Our upcoming production of The Less Than Human Club is set in the year 1968 so there's been a lot of talk around the theatre about the history, culture, music, movies, and even the fashion of that era. My parents met in that turbulant year so I thought I'd give them a call to gain some perspective on what it was like. That conversation turned out to be very meaningful and I have the theatre to thank for sparking me to ask questions of my father that I never thought to ask before. I knew the basics. He served in the National Guard from 1962 until 1968 and I knew he had not gone to Vietnam, but I wasn't exactly sure what he did or why.
My father was just 18 when he joined the National Guard. His brother-in-law and his friend were doing it, so why not. He grew up poor in Indianapolis and the Guard seemed like a way forward. Even in 1962, no one could forsee the turmoil that the nation would erupt into toward the end of the decade. He served for 5 and half years, first in Indiana and then later in California. The most stunning thing I learned during our conversation was that he was one of the Guardsman rolling down the streets of Los Angeles during the Watts Riots of 1965. The six-day riot resulted in 34 deaths, 1,032 injuries, 3,438 arrests, and over $50 million in property damage. He didn't give me a lot of details, but to say that it was a "confusing time." When they were sent in, he had no idea why people were behaving that way. At the time, it made no sense to him for people to destroy the place where they lived. It was only later my father would come to understand why/how it happened. Here's a summary of the situation from PBS.org:
With the passage of the Civil Rights Act in 1964, race relations seemed to be headed in the right direction. However, states acted to circumvent the new federal law, including California that created Proposition 14, which moved to block the fair housing section of the Act. This created anger and a feeling of injustice within the inner cities.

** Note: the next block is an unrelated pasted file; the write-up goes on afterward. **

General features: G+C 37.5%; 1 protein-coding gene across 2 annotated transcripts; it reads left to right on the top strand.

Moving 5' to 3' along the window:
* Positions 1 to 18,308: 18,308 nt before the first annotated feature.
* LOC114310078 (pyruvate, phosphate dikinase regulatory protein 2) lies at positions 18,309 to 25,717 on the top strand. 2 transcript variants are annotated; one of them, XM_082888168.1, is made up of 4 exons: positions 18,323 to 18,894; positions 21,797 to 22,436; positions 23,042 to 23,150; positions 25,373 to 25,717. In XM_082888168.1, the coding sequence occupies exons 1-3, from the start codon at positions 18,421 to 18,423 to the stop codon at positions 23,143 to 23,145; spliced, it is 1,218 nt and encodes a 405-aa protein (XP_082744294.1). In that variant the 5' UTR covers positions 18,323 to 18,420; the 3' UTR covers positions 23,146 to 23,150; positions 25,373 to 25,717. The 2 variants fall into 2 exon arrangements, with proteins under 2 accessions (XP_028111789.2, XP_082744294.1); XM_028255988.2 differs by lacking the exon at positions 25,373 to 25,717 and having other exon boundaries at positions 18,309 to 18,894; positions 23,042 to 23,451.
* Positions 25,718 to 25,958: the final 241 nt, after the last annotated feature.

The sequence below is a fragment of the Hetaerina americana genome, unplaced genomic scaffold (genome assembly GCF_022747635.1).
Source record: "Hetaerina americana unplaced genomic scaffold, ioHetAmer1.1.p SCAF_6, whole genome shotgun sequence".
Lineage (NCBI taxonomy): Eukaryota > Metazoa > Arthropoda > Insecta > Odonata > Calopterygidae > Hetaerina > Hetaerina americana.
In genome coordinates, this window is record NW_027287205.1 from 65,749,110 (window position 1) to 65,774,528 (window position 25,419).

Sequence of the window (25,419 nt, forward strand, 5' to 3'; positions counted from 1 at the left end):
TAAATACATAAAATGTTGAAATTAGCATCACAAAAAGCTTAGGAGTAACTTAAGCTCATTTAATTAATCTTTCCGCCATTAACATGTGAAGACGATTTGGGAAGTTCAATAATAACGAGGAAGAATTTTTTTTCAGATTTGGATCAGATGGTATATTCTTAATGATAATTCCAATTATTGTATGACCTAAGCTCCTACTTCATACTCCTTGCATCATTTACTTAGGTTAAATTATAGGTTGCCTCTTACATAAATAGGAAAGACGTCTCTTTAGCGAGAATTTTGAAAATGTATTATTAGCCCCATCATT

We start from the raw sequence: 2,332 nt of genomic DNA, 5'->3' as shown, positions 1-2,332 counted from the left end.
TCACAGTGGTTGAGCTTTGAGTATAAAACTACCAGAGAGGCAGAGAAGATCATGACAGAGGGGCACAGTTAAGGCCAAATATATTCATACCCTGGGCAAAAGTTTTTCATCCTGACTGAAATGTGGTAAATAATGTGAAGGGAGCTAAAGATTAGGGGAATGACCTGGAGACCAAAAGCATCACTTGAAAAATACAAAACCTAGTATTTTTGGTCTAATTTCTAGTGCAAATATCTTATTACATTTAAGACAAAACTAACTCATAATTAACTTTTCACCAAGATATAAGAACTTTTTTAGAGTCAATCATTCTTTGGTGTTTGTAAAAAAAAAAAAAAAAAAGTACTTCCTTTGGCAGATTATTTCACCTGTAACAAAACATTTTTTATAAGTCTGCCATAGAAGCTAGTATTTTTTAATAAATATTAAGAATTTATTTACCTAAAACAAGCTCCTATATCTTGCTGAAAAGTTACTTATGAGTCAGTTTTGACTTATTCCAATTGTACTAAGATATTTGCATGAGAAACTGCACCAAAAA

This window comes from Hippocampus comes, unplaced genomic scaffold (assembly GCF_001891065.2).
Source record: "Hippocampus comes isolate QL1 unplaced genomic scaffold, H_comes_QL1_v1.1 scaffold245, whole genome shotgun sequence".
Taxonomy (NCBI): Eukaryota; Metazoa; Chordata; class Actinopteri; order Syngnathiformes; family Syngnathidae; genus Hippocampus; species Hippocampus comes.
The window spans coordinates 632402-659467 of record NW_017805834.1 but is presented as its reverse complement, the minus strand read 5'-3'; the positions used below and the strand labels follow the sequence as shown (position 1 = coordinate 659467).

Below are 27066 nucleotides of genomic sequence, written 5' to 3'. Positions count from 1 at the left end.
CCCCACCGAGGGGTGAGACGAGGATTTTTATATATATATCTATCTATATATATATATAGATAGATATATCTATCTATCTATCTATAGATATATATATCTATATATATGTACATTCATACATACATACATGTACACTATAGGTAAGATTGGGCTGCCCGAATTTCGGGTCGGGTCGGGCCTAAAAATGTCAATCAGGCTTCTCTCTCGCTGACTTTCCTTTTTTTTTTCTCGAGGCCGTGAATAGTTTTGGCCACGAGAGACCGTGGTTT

On August 11, 1965, Los Angeles's South Central neighborhood of Watts became a scene of the greatest example of racial tension America had seen. A Los Angeles police officer pulled over motorist Marquette Frye [who was with his brother Ronald]; he suspected Marquette of driving drunk. While officers questioned them, a crowd of onlookers had begun to form. When Rena Frye, the boys mother showed up, a struggle ensued which led to the arrest of all 3 members of the Frye family. More officers had arrived on the scene and had hit the brothers with their batons. The crowd had grown and by this point had become angry. After the police left the scene, the crowd & tension escalated and sparked the riots, which lasted 6 days.
[There's also a very telling newsreeal available to watch: Universal Newsreel: Troops Patrol L.A.  from the National Archives]
After the end of my father's five and a half year committment to the National Guard, he applied and was accepted for officer training in San Francisco. It was 1968 and the world was uneasy. The beginning of that year saw the the North Vietnamese and the Vietcong launch the Tet Offensive. Although militarily the operation was a failure, it was a propaganda victory for the communists. On the home front, the American public was shocked by the images they were seeing on their televisions. My Dad saw those images too, and decided not to go to Officer Candidate School. Instead, he met my Mom and 2 years later they were married.
I never knew it until now, but without all the violence and unrest of 1968, my Dad may have never met my Mom and there would be no me. And more importantly, what would the world be like today without people rising up for change back then? The things theatre can teach us never cease to amaze me.
-Traci Brant, Artistic Chair